And do we really need to take so much notice, indeed go in fear of, the priests of "the markets", the ratings agencies, whose confidence in, for example, Iceland, was so far off the mark? It is worth asking whether S&P's downgrading of America's creditworthiness is based on sound analysis or an attempt to undermine President Obama, so he becomes subject to the jibe: "The President who lost us our AAA rating," (rather as the Tories used to mock Labour as "The party of devaluation" until they themselves discovered the short term virtues of economic stimulation by what has become depreciation of the currency.)

Wednesday, 3 August 2011

Happiness without Growth

While I was on holiday last week figures were published to show that the British economy had grown by only 0.2% in the previous quarter. The news was reported with almost universal lamentation, accompanied, I suspect, by secret relief from the government that the figure wasn't actually negative.

Just as unfettered market forces and monetarism have been the unchallengeable economic creed for the past 30 years, a situation which has led to disaster, so now it it seems universally accepted that the only way to achieve full employment and prosperity, is thorough further economic growth, which will inevitably lead to a greater and more irreversible disaster.

The political right have not hesitated to use the present crisis to implement their ideology of cutting back the state but we on the left are shamefully neglecting the opportunity to propose the alternatives which do not involve the further ravaging of scarce resources, pollution of the environment and the disfunctions which arise from increasing inequality.

We don;t expect people, animals or plants to carry on growing for ever: they reach maturity and stop. Surely it is now time to accept that our economy has reached maturity and explore better ways of sharing its abundant fruits, beyond the wildest dreams of our grandparents, so that "no one shall be enslaved by poverty, ignorance or conformity," as my Liberal Democrat membership card has it.

For academic back-up to these idea see Tim Jackson's "Prosperity without Growth" (subtitled "Economics for a finite planet"). Wilkinson and Pickett's "The Spirit Level" (subtitled "Why equality is better for everyone") and the website of the Centre for the Advancement of the Steady State economy, CASSE.

I'd like to hear more discussion on these lines at the Liberal Democrat Conference, and less on how we can restore a more benevolent version of the system as before, under which, as an American economist has put it: "The faster we run the behinder we get."

Tuesday, 2 August 2011

Scarlet Tape

The removal of people's employment rights etc affects this generation only, but the proposed bonfire of planning regulations will affect our "green and pleasant land" for generations.

Of course, people have to live somewhere and there is a cr need for more and affordable housing, but this does not justify the invasion of green-field sites which, once despoiled by urban sprawl, will take several hundred years, if ever, to recover. As Simon Jenkins pointed out in his excellent article in the Guardian last week:

"There is no "need" to build on green-field sites anywhere in Britain. There is merely a "demand" from those wishing to profit from it. There is now probably more development land left over from manufacture and lying unused in England than ever in history. It is mostly serviced, with infrastructure, housing, schools and a working population to hand. By definition it is more sustainable than virgin countryside. It is there that planning should direct development...For the unprotected countryside to become the latest victim of the credit crunch is tragic..."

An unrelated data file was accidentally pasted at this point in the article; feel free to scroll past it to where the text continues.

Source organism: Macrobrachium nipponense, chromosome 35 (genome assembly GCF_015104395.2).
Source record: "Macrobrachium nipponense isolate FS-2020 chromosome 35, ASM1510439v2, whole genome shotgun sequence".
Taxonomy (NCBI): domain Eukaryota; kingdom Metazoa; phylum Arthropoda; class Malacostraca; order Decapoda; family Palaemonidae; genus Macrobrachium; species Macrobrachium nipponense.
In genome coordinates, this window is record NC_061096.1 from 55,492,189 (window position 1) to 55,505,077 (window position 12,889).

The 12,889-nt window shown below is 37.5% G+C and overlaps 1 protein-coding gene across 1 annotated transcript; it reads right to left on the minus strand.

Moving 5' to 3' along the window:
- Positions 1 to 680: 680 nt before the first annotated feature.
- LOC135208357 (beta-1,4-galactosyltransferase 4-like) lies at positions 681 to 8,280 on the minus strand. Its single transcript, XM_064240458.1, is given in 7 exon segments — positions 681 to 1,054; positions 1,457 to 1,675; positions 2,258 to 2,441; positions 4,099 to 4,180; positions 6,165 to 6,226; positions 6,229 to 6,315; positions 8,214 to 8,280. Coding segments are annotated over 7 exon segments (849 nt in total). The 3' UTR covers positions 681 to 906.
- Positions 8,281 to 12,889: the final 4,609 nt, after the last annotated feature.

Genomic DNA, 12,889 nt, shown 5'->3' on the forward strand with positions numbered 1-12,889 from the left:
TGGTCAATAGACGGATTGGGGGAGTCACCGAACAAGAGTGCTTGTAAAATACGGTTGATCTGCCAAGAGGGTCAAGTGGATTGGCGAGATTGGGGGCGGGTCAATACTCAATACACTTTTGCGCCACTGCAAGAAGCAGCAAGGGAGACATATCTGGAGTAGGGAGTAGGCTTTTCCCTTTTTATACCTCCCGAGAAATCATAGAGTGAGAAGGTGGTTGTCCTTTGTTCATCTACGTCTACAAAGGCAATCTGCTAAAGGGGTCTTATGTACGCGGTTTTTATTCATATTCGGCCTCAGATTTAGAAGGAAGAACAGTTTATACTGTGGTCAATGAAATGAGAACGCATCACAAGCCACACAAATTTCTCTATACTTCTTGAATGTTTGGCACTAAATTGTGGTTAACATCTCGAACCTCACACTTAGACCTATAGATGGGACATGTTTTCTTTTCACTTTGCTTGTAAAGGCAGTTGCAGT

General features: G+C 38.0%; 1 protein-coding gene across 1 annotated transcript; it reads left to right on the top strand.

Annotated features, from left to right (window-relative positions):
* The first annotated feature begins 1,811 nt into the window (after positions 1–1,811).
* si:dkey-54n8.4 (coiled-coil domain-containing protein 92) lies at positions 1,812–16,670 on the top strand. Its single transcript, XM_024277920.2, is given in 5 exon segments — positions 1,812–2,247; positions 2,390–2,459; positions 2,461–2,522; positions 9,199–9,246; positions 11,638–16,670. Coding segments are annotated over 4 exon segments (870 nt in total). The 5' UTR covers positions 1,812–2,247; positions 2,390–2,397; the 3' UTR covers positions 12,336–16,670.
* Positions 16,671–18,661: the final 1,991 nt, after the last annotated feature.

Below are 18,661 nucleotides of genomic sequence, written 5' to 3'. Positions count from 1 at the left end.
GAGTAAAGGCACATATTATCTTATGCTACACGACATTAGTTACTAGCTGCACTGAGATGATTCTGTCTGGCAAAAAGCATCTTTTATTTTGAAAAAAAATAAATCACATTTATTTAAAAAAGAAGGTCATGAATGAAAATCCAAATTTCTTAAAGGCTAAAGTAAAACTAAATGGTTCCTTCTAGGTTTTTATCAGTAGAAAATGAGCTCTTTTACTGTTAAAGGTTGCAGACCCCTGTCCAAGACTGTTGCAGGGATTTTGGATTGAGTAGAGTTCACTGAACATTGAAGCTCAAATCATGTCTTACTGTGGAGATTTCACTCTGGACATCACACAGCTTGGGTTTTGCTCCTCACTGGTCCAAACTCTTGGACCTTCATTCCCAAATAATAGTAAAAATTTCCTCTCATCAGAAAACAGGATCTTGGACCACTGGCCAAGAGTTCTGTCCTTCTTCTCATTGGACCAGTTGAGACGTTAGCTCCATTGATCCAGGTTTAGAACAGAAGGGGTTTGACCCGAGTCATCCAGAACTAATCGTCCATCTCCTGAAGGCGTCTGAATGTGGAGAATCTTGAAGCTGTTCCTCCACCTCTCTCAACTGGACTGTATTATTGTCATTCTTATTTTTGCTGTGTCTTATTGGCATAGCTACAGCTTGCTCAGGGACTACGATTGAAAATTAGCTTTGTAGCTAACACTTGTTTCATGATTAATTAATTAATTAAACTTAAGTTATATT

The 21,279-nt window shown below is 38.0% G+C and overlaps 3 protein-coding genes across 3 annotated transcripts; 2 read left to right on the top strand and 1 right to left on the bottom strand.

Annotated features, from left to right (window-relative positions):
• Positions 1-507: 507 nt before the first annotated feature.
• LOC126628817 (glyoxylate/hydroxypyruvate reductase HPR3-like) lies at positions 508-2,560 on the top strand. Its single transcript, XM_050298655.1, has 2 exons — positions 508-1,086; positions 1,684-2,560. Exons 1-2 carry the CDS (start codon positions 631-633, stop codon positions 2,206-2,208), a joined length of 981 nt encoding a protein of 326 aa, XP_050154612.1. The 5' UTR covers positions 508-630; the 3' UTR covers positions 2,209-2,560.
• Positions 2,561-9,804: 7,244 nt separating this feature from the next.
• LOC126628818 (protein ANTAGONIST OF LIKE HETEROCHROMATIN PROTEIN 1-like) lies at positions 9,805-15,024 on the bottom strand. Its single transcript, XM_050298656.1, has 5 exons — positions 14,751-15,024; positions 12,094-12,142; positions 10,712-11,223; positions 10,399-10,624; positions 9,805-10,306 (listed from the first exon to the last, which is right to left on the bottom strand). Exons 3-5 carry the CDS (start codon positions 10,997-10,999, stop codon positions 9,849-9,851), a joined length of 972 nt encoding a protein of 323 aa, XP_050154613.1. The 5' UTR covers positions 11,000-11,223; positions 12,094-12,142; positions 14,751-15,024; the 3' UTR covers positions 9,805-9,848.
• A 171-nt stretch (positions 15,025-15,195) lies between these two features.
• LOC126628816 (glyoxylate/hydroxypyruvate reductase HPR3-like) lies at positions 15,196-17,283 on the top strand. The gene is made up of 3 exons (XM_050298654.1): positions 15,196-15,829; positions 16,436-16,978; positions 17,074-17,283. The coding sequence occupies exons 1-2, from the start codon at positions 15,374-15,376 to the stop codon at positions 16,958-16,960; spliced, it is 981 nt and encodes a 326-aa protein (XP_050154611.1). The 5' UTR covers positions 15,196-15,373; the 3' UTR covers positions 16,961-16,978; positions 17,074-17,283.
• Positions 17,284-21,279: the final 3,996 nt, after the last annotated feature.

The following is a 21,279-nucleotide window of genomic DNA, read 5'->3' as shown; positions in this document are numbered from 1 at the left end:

And the minister responsible is our own Vince Cable. He should think again, or the desecration of the land will be the longest lasting legacy of this coalition government.

Monday, 1 August 2011

Red Tape

I have just spent a delightful week walking on the Gower in South Wales so have picked up only snippets of news. However, I gather that Vince Cable's department is to unleash entrepreneurial spirits by abolishing lots of red tape. That sounds to me rather a forlorn hope, since what budding entrepreneurs need is potential customers, ie demand, rather than fewer regulations which are, in the main, designed to protect employees and customers from inappropriate exploitation. One person's "red tape" is another person's health, safety, security of employment and human dignity.

Nevertheless I recognise that some regulations are a bit daft. Shops should be able to display liqueur chocolates in their windows without fear of turning teenagers into alcoholics, though I suppose parliament will rush to reinstate the age limit for buying Christmas crackers as soon as a toddler chokes on one of the little plastic gadgets.

However, the regulation which requires sellers of television sets to inform the TV Licence people of the name and address of the buyer seems to me to be perfectly sensible. That may sound a bit illiberal, but I am all for measures which make it more difficult for people to avoid paying their dues. On the wider tax collecting front it seems common sense that the government should employ more staff in HMRC in order more effectively to chase up the tax evaders and avoiders, and the payments they simply haven't got round to collecting. If this were tackled with the same enthusiasm as the harassment of alleged "benefits cheats" that really would make a massive dent in the deficit.

A regulation I should like to introduce is the French one of requiring motorists to display a current insurance certificate in their windscreens. We all pay higher premiums because some motorists get away with having no insurance at all.